A workshop moderated by Marshall Chin, professor of medicine, presented four examples of programs funded by Finding Answers, Chin’s Robert Wood Johnson Foundation-supported group for studying racial and ethnic health disparities. Chin said the mission was to “evaluate interventions that reduce racial and ethnic disparities,” and the short presentations showed the breadth of that mission. Projects using cultural awareness training, electronic medical record software, and pay-for-performance programs were all discussed as potential solutions, with researchers from Harvard, Brigham and Women’s Hospital and Baylor outlining projects currently underway. One fascinating approach, described by Barbara Turner from Penn, employed African-American patients who had successfully controlled their high blood pressure as “peer coaches” to help fellow patients struggling to adhere to treatment – an elegant way of using community bonds to spread healthy messages.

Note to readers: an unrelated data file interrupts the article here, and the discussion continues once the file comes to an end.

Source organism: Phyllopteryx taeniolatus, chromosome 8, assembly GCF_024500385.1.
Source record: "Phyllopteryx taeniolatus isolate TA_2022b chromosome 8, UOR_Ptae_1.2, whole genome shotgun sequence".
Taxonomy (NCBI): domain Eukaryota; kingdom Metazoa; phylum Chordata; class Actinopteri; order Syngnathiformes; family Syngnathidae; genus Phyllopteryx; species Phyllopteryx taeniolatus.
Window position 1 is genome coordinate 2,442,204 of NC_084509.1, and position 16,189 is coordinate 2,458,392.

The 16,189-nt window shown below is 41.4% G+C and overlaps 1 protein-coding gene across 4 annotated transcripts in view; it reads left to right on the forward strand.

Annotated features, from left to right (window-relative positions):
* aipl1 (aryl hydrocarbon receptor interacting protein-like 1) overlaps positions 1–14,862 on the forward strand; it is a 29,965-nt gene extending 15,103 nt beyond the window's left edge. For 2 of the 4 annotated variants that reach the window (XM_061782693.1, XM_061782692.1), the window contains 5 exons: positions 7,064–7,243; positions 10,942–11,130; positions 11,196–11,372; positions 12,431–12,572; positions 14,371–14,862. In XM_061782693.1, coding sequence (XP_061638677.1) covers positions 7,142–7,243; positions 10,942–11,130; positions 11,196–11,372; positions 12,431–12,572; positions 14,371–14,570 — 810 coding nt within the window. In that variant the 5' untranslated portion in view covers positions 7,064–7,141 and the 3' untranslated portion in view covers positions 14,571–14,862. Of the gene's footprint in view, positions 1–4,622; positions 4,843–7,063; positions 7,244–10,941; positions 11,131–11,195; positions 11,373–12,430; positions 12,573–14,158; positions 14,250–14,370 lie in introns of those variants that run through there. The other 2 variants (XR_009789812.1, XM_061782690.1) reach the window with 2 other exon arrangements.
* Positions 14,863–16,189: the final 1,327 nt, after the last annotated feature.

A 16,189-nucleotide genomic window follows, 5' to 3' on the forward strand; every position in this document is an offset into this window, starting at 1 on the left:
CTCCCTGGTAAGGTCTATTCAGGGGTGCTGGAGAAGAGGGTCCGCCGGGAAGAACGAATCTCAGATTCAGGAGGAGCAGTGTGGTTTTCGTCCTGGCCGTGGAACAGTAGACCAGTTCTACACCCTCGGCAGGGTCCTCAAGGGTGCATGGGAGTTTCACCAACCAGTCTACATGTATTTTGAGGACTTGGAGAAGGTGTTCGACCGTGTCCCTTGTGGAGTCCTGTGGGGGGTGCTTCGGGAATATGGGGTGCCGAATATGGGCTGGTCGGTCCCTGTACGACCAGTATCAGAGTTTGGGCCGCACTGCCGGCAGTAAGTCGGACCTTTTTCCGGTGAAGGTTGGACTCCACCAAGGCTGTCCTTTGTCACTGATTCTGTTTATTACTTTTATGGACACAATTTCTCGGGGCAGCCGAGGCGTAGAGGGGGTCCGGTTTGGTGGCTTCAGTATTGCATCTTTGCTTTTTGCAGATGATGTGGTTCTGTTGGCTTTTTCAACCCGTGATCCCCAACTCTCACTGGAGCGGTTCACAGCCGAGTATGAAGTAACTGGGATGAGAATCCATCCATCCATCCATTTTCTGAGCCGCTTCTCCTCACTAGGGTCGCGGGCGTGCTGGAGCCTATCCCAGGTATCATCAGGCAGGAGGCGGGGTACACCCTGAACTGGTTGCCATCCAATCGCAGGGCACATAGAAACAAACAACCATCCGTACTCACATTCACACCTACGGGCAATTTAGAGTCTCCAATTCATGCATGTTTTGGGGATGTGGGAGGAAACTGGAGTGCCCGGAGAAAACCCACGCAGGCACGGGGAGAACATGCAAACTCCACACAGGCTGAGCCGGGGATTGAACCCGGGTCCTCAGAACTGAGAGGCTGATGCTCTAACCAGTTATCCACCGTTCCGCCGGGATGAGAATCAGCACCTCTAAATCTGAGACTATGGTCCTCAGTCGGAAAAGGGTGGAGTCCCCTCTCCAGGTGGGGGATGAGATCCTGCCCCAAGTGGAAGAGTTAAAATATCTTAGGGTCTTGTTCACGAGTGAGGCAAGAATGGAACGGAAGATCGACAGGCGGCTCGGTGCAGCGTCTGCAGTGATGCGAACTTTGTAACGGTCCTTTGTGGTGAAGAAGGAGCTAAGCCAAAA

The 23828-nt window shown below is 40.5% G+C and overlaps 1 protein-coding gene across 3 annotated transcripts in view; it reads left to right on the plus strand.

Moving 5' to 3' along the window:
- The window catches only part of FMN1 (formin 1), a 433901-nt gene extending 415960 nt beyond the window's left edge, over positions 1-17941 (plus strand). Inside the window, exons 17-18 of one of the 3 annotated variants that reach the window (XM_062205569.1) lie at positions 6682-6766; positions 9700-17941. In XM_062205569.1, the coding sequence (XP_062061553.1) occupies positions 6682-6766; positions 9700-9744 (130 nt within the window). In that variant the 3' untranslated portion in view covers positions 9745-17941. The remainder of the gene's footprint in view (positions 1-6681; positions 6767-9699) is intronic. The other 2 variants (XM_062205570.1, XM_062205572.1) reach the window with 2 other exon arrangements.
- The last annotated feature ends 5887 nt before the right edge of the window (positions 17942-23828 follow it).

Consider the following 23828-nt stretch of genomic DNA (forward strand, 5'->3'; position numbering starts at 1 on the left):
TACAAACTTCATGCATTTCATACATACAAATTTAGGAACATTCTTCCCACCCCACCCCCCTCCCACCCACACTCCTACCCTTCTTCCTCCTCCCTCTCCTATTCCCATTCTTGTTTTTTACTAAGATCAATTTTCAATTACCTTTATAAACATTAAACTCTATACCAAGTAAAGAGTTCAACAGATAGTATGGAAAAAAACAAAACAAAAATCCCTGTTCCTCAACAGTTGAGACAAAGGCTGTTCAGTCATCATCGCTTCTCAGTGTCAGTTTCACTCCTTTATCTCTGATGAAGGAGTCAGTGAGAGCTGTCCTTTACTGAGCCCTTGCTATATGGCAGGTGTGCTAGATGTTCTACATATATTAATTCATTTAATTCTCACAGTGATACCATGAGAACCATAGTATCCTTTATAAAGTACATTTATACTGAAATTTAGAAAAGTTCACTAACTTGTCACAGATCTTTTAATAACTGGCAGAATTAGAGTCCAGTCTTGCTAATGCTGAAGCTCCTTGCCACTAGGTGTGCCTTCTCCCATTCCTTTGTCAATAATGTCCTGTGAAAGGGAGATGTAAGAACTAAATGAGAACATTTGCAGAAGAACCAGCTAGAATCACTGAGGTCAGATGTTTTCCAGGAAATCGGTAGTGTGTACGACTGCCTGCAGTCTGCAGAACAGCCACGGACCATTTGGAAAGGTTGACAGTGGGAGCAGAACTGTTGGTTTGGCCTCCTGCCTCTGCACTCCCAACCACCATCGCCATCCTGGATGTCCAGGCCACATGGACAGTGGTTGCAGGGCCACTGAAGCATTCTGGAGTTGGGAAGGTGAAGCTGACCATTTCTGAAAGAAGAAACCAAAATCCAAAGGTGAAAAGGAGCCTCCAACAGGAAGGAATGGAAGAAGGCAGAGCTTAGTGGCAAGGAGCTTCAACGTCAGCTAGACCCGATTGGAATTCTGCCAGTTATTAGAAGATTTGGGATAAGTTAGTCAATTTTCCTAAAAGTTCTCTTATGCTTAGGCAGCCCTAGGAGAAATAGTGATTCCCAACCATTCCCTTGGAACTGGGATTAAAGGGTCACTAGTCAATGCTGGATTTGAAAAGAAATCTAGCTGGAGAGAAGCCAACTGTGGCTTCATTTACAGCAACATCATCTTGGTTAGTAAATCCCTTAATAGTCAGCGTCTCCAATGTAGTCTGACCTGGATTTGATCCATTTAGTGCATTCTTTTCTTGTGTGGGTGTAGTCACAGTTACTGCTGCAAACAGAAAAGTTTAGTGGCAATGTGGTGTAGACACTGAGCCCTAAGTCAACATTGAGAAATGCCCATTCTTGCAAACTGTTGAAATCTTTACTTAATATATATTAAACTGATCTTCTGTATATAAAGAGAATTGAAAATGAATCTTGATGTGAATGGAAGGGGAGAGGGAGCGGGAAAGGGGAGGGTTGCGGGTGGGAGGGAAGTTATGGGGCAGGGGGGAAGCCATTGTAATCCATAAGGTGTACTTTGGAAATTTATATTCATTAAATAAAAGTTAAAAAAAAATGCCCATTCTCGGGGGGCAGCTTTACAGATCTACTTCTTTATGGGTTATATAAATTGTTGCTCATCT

Another successful example of community health intervention was presented in tandem by Deborah Burnet, section chief of internal medicine at the Medical Center, and Lorri McClinton-Powell, a teacher from Woodlawn Elementary School on the southeast side of Chicago. Last year, Burnet and colleagues conducted a pilot study of the POWER-UP program, an anti-obesity effort based around after-school activities for children and parents, with 40 children and their parents at Woodlawn. Fourteen weekly sessions – focused on themes such as “Muscle Mania” and “Stop & Shop” – taught the children about healthy eating, exercise, and behavior at restaurants and grocery stores. Though small, the study’s results held promise, with declines in overall body mass index among all but the heaviest kids at baseline. The group is currently working with Chicago Public Schools on the possibility of expanding the program for a larger study, Burnet said.